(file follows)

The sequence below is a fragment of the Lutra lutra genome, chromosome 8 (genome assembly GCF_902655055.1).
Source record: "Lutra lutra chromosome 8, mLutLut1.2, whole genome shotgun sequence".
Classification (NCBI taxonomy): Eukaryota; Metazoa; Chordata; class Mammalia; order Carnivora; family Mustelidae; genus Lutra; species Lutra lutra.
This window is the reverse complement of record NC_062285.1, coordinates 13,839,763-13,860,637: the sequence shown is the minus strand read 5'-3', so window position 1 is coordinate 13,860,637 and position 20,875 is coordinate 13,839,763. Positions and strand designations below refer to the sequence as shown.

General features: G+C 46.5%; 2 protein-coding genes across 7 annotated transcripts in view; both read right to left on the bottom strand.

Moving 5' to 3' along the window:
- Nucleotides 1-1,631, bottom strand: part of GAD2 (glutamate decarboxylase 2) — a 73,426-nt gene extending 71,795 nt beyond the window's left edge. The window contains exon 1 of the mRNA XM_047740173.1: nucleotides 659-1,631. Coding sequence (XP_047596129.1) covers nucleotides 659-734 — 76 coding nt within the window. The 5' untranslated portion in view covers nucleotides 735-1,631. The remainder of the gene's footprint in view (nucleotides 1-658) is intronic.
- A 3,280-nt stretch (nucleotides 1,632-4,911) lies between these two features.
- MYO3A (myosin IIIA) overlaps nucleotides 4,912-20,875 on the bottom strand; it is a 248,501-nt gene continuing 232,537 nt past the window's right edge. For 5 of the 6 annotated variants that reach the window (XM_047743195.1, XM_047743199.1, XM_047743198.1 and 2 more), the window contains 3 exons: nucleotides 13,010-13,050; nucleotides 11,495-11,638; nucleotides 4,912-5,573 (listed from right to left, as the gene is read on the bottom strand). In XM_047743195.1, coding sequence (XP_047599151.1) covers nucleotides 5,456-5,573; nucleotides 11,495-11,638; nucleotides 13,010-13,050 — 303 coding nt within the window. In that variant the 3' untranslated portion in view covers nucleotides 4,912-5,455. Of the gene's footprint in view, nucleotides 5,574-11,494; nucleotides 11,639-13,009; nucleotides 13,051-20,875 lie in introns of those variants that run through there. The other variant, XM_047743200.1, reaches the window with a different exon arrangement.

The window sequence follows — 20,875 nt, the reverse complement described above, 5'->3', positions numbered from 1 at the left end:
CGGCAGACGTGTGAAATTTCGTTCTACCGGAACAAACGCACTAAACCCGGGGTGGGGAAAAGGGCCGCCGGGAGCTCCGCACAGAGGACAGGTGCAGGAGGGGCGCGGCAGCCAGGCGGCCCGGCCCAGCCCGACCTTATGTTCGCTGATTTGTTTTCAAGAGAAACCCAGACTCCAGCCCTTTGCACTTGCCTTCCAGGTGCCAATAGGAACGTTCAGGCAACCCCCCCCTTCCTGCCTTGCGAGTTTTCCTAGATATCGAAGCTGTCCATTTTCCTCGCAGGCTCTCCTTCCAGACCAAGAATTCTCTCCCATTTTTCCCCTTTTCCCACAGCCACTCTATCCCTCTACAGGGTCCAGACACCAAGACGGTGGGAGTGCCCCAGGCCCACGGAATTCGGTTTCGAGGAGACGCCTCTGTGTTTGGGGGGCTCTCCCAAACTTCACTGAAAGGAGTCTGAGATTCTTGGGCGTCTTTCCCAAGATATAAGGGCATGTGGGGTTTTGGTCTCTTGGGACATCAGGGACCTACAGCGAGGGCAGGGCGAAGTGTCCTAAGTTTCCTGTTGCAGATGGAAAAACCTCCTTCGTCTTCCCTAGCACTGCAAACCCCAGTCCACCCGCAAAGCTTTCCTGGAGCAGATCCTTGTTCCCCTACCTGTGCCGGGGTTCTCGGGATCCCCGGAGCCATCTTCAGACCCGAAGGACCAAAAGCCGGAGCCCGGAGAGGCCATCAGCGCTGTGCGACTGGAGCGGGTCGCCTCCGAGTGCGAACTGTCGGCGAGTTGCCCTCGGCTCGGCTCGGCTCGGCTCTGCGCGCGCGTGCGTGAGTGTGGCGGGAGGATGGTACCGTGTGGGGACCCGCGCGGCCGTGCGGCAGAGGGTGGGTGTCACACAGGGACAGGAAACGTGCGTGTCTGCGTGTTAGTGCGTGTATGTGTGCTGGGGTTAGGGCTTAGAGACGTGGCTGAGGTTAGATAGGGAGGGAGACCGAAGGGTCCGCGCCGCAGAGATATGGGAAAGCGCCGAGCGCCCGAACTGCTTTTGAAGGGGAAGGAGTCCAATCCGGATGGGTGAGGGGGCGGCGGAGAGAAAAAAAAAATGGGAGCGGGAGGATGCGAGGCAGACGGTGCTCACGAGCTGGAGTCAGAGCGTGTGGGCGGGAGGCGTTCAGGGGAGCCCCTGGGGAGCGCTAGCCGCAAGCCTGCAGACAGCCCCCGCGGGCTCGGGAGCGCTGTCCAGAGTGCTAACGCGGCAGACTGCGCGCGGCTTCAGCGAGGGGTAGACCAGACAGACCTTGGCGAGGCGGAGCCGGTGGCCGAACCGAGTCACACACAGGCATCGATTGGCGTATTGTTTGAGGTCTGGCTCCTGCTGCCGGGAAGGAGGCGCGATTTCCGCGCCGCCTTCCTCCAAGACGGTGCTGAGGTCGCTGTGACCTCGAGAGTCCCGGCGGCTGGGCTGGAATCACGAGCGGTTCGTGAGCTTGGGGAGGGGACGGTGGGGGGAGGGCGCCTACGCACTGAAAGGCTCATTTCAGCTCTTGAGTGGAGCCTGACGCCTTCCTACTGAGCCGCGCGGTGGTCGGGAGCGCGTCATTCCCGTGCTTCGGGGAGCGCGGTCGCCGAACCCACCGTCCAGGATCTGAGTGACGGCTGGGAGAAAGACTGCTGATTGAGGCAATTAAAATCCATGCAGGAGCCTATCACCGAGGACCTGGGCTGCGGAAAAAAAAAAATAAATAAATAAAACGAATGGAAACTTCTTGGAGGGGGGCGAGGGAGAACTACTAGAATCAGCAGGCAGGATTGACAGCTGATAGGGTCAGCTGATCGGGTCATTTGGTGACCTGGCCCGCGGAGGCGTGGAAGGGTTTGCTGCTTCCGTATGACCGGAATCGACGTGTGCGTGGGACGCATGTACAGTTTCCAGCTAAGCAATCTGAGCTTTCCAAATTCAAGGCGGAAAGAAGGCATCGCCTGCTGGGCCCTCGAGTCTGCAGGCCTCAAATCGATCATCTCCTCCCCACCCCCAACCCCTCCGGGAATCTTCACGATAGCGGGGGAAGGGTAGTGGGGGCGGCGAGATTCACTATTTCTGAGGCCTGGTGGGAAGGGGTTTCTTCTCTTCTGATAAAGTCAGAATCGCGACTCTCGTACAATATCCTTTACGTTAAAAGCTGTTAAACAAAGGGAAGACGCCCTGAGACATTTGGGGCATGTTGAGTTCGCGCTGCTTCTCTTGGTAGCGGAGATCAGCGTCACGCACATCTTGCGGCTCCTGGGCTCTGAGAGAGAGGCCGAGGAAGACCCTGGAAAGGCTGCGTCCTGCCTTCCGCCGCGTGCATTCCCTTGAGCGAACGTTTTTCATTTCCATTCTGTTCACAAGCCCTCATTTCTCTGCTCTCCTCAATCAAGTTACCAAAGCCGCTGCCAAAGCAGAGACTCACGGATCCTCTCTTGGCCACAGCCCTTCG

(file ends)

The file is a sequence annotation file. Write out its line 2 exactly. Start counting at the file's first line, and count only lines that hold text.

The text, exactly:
Source record: "Lutra lutra chromosome 8, mLutLut1.2, whole genome shotgun sequence".